ALEXANDER, Ark. — The last two residents of a developmental disability center that the Arkansas Department of Human Services announced last year would close have packed up their belongings and are at their new home in northeast Arkansas.
The men loaded metallic red and green gift bags filled with presents from Alexander Human Development Center (pictured) staff members onto a library cart and then put them into two vans that took them to an apartment in Walnut Ridge on Monday.
"Someone has spent the night here every night since 1931," said Charlie Green, director of developmental disability services for the Arkansas Department of Human Services, which operates the state's six human development centers. "Last night was the last time they'll do that."
The two men, now roommates, were the last of 109 residents transferred out of the central Arkansas center, which the Human Services agency decided in June 2010 to close on the recommendation of Gov. Mike Beebe. A review had found that it would take a 40 percent to 50 percent increase in its $10.9 million annual budget to make needed changes in staffing and programs.
A month earlier, the center lost its status as a Medicaid provider and the funding that comes with it after the Office of Long-term Care found it failed to meet federal requirements for protecting its residents.
The Disability Rights Center of Arkansas, a federally funded nonprofit organization that monitors publicly funded care facilities, has criticized the centers.
"I think we still have our same concerns that we've had in the past," staff attorney Dana McClain told the Arkansas Democrat-Gazette.
"Alexander is the first big institution to close. I think the fact that it happened in a positive way showed that: (1) it's doable and (2) that Arkansas is ready to do that."
The Justice Department sued another center, the Conway Human Development Center in January 2009, claiming that the state favors institutionalization for the disabled, is heavy-handed with the use of outdated restraints and too often uses medication to control behavior.
The federal agency then sued the state's five other centers in Alexander, Arkadelphia, Booneville, Jonesboro and Warren in May 2010 alleging that the centers' developmentally disabled residents are illegally separated from the rest of society.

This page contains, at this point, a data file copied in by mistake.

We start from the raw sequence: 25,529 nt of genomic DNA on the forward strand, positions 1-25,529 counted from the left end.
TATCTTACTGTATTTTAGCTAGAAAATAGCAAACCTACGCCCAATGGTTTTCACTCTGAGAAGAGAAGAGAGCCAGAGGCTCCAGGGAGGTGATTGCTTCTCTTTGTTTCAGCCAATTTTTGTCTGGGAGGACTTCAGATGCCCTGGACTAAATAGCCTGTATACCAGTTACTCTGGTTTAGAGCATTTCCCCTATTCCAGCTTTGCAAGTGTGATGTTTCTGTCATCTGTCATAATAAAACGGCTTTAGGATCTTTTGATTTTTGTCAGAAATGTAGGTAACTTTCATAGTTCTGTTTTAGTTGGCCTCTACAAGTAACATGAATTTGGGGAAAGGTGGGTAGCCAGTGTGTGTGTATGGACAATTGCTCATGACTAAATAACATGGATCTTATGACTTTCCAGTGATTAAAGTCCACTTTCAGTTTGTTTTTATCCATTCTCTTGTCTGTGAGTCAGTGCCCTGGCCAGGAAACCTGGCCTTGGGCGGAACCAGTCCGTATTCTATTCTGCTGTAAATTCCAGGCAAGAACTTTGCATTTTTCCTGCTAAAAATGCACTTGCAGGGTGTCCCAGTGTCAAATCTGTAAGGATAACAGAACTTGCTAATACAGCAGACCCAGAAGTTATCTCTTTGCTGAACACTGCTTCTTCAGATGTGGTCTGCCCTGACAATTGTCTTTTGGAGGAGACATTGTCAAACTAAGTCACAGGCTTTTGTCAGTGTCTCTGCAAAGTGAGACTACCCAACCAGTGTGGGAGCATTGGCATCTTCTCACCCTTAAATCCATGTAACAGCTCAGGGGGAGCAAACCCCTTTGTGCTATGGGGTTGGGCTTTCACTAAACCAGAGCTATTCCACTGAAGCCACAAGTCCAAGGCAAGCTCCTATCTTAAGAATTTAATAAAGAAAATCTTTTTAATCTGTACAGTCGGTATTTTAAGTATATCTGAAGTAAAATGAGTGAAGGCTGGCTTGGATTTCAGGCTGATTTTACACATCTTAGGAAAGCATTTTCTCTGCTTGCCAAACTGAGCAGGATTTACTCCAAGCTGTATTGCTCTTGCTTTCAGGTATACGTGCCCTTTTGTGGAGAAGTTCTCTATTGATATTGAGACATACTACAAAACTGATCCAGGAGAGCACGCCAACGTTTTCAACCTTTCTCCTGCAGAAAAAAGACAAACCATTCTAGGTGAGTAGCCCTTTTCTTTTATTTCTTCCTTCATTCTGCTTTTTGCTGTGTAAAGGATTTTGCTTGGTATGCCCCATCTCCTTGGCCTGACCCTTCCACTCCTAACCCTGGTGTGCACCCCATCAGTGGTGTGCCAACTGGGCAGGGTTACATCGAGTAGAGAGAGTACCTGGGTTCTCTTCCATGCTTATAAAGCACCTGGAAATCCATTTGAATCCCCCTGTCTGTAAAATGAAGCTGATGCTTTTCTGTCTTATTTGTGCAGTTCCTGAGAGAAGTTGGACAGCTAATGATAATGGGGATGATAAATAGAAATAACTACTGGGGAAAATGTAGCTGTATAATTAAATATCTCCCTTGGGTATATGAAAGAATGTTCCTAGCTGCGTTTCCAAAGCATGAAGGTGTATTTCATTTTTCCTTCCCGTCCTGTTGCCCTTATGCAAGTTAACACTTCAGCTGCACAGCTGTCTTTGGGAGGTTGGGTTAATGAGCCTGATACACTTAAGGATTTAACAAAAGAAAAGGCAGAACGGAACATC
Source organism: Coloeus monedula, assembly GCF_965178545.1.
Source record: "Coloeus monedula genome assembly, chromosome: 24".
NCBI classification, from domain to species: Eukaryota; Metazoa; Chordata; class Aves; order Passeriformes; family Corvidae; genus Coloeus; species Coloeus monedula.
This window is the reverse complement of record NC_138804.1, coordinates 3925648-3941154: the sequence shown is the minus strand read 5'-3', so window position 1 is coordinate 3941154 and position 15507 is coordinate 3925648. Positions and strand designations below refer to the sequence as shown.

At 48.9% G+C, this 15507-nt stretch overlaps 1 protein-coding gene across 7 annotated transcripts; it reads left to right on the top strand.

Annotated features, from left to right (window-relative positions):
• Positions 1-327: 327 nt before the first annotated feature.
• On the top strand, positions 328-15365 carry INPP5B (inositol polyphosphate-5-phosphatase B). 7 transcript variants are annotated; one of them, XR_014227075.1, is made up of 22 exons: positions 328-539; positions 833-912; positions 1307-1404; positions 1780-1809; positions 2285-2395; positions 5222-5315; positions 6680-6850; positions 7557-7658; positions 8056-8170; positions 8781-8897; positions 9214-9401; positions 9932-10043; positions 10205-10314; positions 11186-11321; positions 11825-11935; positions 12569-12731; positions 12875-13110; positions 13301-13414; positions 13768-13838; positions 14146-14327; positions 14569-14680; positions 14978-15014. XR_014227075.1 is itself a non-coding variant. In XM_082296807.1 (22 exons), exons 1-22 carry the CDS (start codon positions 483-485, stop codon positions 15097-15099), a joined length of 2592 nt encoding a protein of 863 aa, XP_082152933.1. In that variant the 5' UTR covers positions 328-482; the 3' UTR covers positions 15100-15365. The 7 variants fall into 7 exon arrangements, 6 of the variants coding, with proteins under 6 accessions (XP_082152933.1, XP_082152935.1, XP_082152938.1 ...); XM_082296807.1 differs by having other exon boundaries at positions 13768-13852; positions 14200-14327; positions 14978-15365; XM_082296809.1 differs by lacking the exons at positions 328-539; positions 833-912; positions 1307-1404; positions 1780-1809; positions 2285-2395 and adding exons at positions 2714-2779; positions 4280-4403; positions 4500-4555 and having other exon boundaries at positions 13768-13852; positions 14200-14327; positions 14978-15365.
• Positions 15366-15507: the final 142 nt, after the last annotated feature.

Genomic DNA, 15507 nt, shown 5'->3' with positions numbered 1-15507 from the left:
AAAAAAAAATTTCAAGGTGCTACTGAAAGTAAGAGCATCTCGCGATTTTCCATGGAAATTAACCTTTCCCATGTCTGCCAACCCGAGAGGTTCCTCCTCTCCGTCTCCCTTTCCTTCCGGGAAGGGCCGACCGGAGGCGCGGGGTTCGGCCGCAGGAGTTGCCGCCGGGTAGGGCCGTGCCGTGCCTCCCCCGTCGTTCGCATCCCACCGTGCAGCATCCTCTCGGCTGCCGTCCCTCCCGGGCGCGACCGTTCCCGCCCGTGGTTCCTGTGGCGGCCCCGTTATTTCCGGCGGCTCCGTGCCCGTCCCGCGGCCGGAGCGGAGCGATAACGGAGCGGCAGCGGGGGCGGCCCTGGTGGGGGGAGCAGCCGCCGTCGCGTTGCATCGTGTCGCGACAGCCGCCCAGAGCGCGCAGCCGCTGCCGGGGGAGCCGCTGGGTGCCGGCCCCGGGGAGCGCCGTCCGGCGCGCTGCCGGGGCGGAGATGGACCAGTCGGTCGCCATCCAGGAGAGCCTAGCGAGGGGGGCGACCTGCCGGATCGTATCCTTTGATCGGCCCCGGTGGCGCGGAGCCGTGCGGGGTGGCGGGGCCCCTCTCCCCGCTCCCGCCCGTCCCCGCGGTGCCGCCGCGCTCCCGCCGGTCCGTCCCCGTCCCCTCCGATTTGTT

Chief U.S. District Judge Leon Holmes dismissed the second lawsuit for technical reasons, but hasn't issued a ruling in the Conway suit.
An organized group of family members of the facilities' residents argued against the closure of any state-run unit, praising the care their loved ones received.
"When the decision was made, our parents were aghast," said Larry Taylor, president of Family and Friends of Facility Residents. "Any change is uncomfortable, but that one was quite scary."
Those fears were largely calmed as Matt McCue, a private contractor hired to help with the transition, worked to find the residents placements, Taylor and Green said.
As the transitions took place, the staff began hearing positive feedback from former residents who now live closer to home.
The state began tracking placements in July, when 104 men remained in the Alexander center, said Amy Webb of the Human Services Department.
Of those men, 42 moved to other human development centers, 61 moved into community programs paid for through special Medicaid vouchers and one moved into a nursing home.
The 80,000-square-foot concrete building in Alexander was originally constructed as a tuberculosis sanitarium for black patients 70 years ago and became a human development center in 1968. It will be offered to other state agencies before the Developmental Disabilities Services Board considers selling it.
Wednesday, June 8, 2011
Posted by BA Haller at 10:11 AM